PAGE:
JV Puleo

My 1910 Mitchell "parts car" project

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On 1/17/2019 at 2:01 PM, Spinneyhill said:

Yes, that is the common story. But I don't  believe it. Balls are spherical. How do you stop the first layer rolling away when putting the second layer on it? And it is on a SHIP, which is never stationary, so there is no way anybody could stack cannon balls like that!

 

The only reference to "monkeys" on a ship is the "powder monkeys" who carried the charge from the magazine to the cannon.

 

Now that I think of it, round shot was stacked next to guns in land installations. This would mostly be seacoast fortifications. Fortress carriages and naval carriages are virtually identical - or were in the 18th and very early 19th-century.

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Re: . . . I loaned him one of mine and he made two based on the dimensions. That's what I mean about exchanging stuff and expertise. I imagine this goes on all the time - at least I hope it does - but to the guys who think only with their checkbook it is largely invisible.

 

Yours and Al's comments are my sentiments entirely.

 

"ship shape and Bristol fashion"  - Another nautical expression springs up in the posts!

 

Joe, you have widened my horizons, I would never, in the past, even considered trying to make banjo unions. Thank for all your useful posts.

 

 

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Hello Joe,  I have several cast aluminum fans.  If you so desire, I can send better pictures of those that I have.  If you are interested in dimensions I can provide those also.  I have had one of them reproduced a couple of times from the original pattern.  What diameter are you looking for?  Next, I will only offer this as a possibility regarding your water pump problem.  I have a couple of old and unidentified water pumps that may be adaptable for your engine should you choose to go that direction.  The ones I have are brass and are typical early engineering with packing glands etc.  Please refresh my memory as to where your new banjo fittings will be used.  I think I missed something in the past.

Hello Mike, I see that you are from Norfolk.  Where is that from London?  My wife's family is from that area a couple of generations ago.   Secondly, where are you from Manchester, my direct family line came from that area five generations ago.  I have a goal to make a trip to visit my and my wife's homeland in a year or two.  Lastly, I admire your avatar.  What is the nice red automobile you are tillering?  If I ever get to it, I have a 1904-5 Cleveland two cylinder rear entrance project that is similar to your car.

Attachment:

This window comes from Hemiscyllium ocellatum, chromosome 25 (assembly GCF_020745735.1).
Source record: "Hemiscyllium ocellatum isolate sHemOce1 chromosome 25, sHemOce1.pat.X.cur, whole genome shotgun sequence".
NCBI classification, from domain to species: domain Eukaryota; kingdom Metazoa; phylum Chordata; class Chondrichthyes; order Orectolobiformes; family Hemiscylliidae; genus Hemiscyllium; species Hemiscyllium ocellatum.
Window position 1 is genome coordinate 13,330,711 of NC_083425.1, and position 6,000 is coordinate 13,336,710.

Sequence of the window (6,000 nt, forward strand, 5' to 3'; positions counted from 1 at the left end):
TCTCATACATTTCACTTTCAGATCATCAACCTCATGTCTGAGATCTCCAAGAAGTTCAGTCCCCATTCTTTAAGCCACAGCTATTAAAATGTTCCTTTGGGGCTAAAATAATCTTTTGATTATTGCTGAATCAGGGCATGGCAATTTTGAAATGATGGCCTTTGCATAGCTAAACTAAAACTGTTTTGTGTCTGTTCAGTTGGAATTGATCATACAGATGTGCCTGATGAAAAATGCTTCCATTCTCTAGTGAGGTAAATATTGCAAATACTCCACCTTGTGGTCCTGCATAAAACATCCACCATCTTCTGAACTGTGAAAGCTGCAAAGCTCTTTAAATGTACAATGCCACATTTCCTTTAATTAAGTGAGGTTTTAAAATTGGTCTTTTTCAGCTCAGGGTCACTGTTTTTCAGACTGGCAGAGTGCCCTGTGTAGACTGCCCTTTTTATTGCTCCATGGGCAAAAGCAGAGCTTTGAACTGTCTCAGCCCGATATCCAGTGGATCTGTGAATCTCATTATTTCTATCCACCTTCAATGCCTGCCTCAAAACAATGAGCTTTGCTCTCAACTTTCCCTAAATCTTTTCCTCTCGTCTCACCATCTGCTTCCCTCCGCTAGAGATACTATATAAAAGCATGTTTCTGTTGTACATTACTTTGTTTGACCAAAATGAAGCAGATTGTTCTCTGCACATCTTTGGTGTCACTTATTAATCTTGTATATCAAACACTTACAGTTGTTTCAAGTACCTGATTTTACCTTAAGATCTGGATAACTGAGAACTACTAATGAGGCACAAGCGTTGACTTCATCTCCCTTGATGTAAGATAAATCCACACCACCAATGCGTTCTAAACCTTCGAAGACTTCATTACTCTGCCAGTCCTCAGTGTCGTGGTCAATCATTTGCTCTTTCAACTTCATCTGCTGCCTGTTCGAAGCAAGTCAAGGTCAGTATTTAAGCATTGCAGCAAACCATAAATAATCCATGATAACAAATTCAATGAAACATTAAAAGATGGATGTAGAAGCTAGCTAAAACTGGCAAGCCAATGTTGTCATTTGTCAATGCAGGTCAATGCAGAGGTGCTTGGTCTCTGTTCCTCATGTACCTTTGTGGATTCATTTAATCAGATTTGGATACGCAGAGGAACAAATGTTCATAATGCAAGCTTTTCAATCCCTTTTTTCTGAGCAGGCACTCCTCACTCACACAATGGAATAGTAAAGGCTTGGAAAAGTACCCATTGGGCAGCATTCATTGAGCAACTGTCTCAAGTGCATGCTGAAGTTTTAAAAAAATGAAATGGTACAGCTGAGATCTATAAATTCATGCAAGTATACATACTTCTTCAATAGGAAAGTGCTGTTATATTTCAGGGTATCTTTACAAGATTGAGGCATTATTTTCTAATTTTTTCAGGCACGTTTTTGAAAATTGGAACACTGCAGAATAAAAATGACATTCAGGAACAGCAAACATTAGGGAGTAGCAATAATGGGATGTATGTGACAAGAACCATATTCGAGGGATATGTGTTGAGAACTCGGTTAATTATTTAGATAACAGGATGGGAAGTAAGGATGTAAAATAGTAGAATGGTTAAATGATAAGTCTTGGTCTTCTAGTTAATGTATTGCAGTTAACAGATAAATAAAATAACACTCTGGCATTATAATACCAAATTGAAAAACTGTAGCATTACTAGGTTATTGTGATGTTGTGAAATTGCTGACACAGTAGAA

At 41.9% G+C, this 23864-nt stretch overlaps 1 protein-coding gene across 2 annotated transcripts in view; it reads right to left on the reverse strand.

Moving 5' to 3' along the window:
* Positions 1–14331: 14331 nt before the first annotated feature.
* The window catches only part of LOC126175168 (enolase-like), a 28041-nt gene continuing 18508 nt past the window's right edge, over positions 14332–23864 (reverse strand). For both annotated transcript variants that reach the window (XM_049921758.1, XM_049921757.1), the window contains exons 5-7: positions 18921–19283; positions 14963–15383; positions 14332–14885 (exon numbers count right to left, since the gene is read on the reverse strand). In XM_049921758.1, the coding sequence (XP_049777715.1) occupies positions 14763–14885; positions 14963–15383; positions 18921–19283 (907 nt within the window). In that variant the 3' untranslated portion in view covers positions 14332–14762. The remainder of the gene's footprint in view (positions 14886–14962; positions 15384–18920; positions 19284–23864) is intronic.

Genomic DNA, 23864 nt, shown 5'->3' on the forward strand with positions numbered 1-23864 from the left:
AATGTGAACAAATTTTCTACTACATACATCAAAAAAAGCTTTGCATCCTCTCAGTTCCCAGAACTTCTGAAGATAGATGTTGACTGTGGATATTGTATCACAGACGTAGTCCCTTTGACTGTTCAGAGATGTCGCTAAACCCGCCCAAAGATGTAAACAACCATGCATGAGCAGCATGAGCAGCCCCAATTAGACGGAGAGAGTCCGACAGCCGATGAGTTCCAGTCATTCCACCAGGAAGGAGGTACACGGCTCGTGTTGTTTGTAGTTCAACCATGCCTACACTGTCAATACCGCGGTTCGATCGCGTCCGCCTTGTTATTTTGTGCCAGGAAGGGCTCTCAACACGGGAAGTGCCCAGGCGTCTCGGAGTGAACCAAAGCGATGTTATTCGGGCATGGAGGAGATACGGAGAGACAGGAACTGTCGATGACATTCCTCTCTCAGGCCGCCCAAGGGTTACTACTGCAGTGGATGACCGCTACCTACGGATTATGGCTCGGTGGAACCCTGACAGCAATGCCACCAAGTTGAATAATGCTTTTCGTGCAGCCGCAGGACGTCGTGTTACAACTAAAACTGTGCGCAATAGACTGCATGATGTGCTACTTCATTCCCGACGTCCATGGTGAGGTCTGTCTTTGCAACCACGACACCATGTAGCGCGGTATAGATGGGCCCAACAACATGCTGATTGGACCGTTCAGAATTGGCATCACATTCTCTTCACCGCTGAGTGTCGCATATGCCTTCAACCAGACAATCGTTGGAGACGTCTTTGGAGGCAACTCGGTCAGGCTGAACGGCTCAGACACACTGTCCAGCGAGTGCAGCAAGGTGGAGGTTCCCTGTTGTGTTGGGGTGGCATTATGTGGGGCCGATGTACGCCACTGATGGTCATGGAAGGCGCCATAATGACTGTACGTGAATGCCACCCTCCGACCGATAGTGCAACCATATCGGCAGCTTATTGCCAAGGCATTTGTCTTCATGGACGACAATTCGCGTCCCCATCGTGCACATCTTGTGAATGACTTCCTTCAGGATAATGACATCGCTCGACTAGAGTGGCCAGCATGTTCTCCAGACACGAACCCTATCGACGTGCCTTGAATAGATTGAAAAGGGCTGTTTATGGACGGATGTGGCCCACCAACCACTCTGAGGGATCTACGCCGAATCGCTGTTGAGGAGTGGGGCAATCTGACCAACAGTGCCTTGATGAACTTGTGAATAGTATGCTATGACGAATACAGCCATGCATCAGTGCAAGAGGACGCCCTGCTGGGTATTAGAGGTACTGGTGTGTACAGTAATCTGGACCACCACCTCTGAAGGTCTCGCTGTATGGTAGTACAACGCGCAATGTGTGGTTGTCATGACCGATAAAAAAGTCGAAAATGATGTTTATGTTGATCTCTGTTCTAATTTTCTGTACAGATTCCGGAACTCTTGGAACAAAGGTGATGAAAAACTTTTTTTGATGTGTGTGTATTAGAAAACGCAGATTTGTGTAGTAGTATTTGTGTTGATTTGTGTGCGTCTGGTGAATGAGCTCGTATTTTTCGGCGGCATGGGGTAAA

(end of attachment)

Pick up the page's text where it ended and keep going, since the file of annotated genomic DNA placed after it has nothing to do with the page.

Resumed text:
Al

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Al, the diameter of the original fan is 18". I have room to go somewhat larger if needed. The hub area is unimportant as I'll just make the parts. As to the water pumps... I would much rather adapt an old one than make a new one but thus far haven't seen one I could use. The problem is the manner in which it attaches - although I could change that too if I needed to. Can you take some pictures? If you have one that looks as if it will work we can then get some dimensions. The pump shaft has to pass through the pump because it also drives the magneto/distributor.

 

Oh... the Banjo fittings are for the oiling system. One will connect the pump to the oil filter housing and oil manifold at the back of the engine. There is very little room there so I need the flattest fitting I can come up with. The other two are to connect the oil manifold to the oil filler pipe - which is really the breather tube. Because the car originally had a total loss oiling system the breather tube is the only way to get oil into the crankcase. It will be a little slow but that's not important. The connection the Banjo fittings are for is the pressure relief line that will send the oil back to the crankcase if the pressure rises above about 15lbs. I'd post a drawing of this if I had one. so far, I've only drawn parts of it to work out dimensions. The rest of it is still in my imagination - and I confess that I've never made anything that did not change a bit in the process.